Fitting tribute to Jerry Kiernan as Irish athletes leave it all on the track

Former RTÉ athletics analyst would have relished collective team’s sterling efforts in Poland

Phil Healy reacts after her fourth-place finish in the  Women’s 400m final at the European Indoor Championships in  Torun, Poland in which she delivered a personal best time of 51.94. Photograph:  Morgan Treacy/Inpho

Phil Healy reacts after her fourth-place finish in the Women’s 400m final at the European Indoor Championships in Torun, Poland in which she delivered a personal best time of 51.94. Photograph: Morgan Treacy/Inpho

 

David Gillick recalled those times when he’d return to his hotel after competing at a major championship and the first thing he’d start wondering was “what did Jerry say, what did Jerry say, what was he moaning about?”

Rob Heffernan was the same. “Jerry’s was the first opinion I looked to through my whole career – if he was happy with what you did in a competition, you knew you did okay”.

The chat was part of a very lovely tribute on Friday to the late Jerry Kiernan ahead of the start of the European Indoor Championships, Peter Collins reminding us that it would be the first major athletics competition on RTÉ without his presence in 20 years.

So, after every Irish performance through the three days, you’d be wondering, ‘what would Jerry think?’

The runner John Travers talked about how much pleasure Kiernan would take in his charges registering personal bests, “that was as good to him as any medal winner”, so you’d imagine he’d have been well happy with the bulk of the Irish team in Poland, a fair chunk of whom ran their fastest ever times.

Still, though, you’d miss the spiky auld cantankerousness which would, more than likely, have been applied while tempering our medal-winning hopes/expectations before the championships, in a “hold yer horses” kind of way. There was never a better man to educate those of us who assume a PB on a wet Wednesday night in Athlone should automatically transfer in to a medal of the major kind.

You’d guess, though, that he’d have doffed his cap to the Bandon Bullet herself, Phil Healy, after she finished fourth in the 400m final with her fastest-ever run.

Those of us who watch these things from the couch would generally prefer to finish last than fourth, deeming the barbarity of missing out on a medal by a single place a bit too barbaric. But Healy was rightly proud of her run, in quality company, which would have earned her a medal in the previous five championships.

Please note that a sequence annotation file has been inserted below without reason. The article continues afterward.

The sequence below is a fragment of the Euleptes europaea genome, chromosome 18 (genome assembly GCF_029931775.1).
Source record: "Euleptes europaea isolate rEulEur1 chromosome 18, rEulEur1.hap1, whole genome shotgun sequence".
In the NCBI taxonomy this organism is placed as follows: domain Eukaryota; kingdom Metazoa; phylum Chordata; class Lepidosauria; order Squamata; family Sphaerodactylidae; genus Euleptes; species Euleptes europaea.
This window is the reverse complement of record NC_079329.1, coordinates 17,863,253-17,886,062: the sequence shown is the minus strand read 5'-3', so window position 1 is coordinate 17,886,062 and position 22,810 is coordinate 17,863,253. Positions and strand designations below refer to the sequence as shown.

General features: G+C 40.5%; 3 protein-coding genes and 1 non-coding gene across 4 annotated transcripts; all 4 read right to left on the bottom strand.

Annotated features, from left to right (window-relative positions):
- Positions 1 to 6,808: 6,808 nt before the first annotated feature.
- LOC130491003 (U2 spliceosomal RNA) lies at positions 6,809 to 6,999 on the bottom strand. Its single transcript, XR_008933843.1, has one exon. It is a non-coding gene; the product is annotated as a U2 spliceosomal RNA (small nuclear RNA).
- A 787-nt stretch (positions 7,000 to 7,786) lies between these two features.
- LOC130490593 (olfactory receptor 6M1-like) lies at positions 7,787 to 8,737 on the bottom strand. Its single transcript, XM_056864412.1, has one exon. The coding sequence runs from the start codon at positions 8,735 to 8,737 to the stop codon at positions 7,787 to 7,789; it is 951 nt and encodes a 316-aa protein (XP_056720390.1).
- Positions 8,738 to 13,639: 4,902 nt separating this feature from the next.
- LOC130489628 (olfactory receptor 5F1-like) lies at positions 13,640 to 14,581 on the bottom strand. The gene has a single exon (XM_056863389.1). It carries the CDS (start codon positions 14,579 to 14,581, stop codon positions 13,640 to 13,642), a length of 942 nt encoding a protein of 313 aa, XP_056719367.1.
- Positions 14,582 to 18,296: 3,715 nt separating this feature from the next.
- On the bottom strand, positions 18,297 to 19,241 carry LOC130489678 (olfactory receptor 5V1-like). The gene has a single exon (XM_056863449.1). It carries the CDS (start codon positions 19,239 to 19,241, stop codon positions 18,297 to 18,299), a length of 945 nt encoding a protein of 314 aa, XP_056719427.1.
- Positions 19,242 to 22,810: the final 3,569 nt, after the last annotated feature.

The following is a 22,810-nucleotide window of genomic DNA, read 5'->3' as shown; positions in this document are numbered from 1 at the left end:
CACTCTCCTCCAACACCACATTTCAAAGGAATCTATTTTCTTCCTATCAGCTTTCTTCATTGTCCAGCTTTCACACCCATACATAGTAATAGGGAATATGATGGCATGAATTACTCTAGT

“She should get a visor, I want to see her smiling,” said Rob Heffernan as the masked Healy spoke to Gillick, him seemingly locked in a broom cupboard in an undisclosed location, talking to our athletes via his telly. And his right arm was in a sling too, adding to the mystery of it all.

“You win some, you learn from more,” said Healy, intent on banking the experience to ensure she’d come back stronger.

And that was the gist of the conclusions of most of our competitors – learn from it, move on. Like Sarah Lavin, who had a personal best in the 60m hurdles, her very charming assessment of her athletic life, in light of this pandemic lark: “At the end of the day, I’m just running and jumping over stuff, but it’s really tough for everyone at the moment.”

And Longford teenager Cian McPhillips after Gillick saluted his tactical maturity in his 800m semi-final: “Ah, it’s really not that complicated – try not to pass on the bends and accelerate a bit on the straights.”

For their post-race interviews alone, most of our athletes deserve medals.

Anyway, you’d be half dreaming of Jerry Kiernan punditing on Sky Super Sunday and giving his thoughts on that banner that flew over Anfield – “Unity Is Strength – Let’s Go Reds YNWA” – while they were losing to Fulham. Jerry was never speechless, but this might have rendered him so. Not least because the cost of hiring that pointless plane would have financed running shoes for a whole heap of little ones.

“So often last year Liverpool were mentality monsters – now they are more like mentality midgets,” Jamie Carragher sighed as his lads moved even closer in the table to the relegation zone than they are to Manchester City.

Things can always change, though. As Sky’s Wayne Riley said of Jordan Spieth’s mighty efforts at the Arnold Palmer Invitational, “he’s been through hell – four months ago he was having more hits than Lady GaGa, now look at him”. There’s always hope. Although, for now, there isn’t much of it in those Anfield hearts.

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